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New online exhibition: “Materiality, Fragility, and Loss in the Medical Archive”

3 February 2021 - 10:56am by Melissa Grafe

The Historical Library is pleased to announce a new online exhibition showing items you might never find in our physical exhibits!  https://onlineexhibits.library.yale.edu/s/materialfragility/page/home

“Materiality, Fragility, and Loss in the Medical Archive” was curated by Anabelle Gambert-Jouan, a doctoral candidate in the Department of the History of Art, who was supported by a Graduate Professional Experience Fellowship from the Graduate School of Arts and Sciences. She reflects on the exhibition in this blog post.

Overcoming the Fragility of Objects with a Digital Exhibition

by Anabelle Gambert-Jouan

Image of exhibition homepage

The idea for the exhibition “Materiality, Fragility, and Loss in the Medical Archive” emerged in a moment of widespread closure of museums and collections. What could be done to showcase the Medical Historical Library’s holdings when access to the display cases beneath the Cushing rotunda was restricted? Instead of a limitation, the switch to an entirely online exhibition became an opportunity to highlight photographs, books, and other medical artifacts that are either rarely seen by the public due to their fragile state or cannot be appreciated fully in traditional display cases because they have mechanistic components or hidden parts requiring tactile engagement.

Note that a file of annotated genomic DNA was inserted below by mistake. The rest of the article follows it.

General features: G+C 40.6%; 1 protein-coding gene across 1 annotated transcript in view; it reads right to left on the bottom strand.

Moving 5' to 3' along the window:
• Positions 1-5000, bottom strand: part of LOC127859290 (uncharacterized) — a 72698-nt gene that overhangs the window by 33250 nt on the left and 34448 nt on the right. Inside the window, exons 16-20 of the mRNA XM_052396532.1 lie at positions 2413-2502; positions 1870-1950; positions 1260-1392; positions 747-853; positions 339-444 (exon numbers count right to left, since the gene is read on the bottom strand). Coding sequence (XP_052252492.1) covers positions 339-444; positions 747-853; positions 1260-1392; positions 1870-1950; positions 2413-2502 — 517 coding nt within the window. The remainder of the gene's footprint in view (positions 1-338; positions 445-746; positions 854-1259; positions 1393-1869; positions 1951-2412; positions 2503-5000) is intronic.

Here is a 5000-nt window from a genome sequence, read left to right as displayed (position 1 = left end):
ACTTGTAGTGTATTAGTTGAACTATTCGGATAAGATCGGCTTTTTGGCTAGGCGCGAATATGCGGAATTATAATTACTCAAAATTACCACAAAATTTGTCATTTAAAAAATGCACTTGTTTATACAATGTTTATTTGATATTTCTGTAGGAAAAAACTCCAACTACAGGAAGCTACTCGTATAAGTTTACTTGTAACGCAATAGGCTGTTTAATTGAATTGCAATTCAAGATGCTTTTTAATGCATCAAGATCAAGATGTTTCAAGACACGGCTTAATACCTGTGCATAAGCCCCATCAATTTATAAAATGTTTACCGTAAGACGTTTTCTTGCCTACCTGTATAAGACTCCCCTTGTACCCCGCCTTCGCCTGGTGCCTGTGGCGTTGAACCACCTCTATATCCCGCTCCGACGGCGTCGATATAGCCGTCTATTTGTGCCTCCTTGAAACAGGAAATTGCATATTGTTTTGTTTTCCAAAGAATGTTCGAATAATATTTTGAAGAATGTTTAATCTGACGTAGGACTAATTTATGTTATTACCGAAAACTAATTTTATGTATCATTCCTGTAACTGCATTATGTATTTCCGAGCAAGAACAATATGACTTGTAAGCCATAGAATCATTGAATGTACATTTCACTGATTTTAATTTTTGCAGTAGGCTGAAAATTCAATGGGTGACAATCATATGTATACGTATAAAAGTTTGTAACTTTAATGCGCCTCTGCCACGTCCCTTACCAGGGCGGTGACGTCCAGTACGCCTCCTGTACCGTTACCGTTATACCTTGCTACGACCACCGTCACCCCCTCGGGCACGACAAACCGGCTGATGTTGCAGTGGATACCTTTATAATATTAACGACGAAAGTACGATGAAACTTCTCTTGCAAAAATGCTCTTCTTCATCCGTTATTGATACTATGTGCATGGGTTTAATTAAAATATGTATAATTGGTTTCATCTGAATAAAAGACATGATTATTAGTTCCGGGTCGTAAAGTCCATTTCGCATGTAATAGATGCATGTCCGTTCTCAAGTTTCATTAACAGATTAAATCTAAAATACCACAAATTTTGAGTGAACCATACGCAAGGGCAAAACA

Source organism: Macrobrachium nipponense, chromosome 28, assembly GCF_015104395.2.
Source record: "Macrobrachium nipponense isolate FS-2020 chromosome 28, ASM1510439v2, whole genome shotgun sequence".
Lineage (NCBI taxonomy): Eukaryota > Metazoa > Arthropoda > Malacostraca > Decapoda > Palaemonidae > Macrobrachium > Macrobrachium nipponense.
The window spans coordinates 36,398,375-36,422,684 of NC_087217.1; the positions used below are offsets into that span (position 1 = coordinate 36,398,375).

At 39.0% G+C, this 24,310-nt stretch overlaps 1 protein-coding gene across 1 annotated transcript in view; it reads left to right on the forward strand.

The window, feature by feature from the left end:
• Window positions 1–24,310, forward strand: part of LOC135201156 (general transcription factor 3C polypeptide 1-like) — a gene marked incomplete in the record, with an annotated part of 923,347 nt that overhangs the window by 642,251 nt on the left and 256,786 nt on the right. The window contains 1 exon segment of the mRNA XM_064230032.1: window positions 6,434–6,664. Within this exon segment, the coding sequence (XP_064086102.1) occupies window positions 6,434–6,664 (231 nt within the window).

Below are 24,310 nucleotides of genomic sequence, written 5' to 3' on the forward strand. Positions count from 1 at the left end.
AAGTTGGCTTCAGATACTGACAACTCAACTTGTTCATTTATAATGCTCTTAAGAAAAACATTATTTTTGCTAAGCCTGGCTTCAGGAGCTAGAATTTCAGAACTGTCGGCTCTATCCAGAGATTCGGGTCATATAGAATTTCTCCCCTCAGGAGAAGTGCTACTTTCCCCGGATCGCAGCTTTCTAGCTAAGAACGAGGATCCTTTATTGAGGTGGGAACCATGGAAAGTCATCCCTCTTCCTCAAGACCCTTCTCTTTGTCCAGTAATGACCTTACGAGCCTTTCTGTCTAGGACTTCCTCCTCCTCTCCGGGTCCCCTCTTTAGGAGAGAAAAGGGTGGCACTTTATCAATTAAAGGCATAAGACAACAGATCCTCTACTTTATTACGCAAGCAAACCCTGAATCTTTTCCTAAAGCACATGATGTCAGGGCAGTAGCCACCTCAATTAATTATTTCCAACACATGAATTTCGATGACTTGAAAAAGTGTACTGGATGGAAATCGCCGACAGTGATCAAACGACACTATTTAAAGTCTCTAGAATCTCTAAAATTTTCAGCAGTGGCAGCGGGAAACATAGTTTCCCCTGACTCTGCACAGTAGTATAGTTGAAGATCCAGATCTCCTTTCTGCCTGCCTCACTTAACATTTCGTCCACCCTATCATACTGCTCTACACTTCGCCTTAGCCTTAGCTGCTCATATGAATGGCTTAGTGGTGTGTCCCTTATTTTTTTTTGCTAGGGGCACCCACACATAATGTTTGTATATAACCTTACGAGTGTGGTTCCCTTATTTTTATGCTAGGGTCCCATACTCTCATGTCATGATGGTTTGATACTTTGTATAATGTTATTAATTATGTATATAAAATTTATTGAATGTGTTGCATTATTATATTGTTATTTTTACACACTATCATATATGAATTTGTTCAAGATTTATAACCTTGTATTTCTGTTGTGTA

Image of surgery in a theater

As curatorial fellow at the Medical Historical Library, I had the opportunity to explore the collection in-person, including the recently acquired Stanley B. Burns M.D. Historic Medical Photography Collection, to select the works that best expressed the exhibition’s themes. I wanted to illustrate, through the digital medium, that a daguerreotype needed to be held in a certain way for the image to become visible for an instant. I wanted to convey the strange sensation of peeling back the layers of the paper organs depicted in G. J. Witkowski’s Anatomie iconoclastique. To do this, I used photographs and videos created especially by the staff of the Medical Historical Library.

Image of flap anatomy hand

The exhibition examines these fascinating historical objects, with an emphasis on the senses of sight and touch. The exhibition also catches the “behind-the-scenes” moments of the collection. Recent and ongoing work by conservators and scientists is highlighted in the final section of the exhibition, to explain how specialists are seeing through the damage and the material decay to learn more about objects.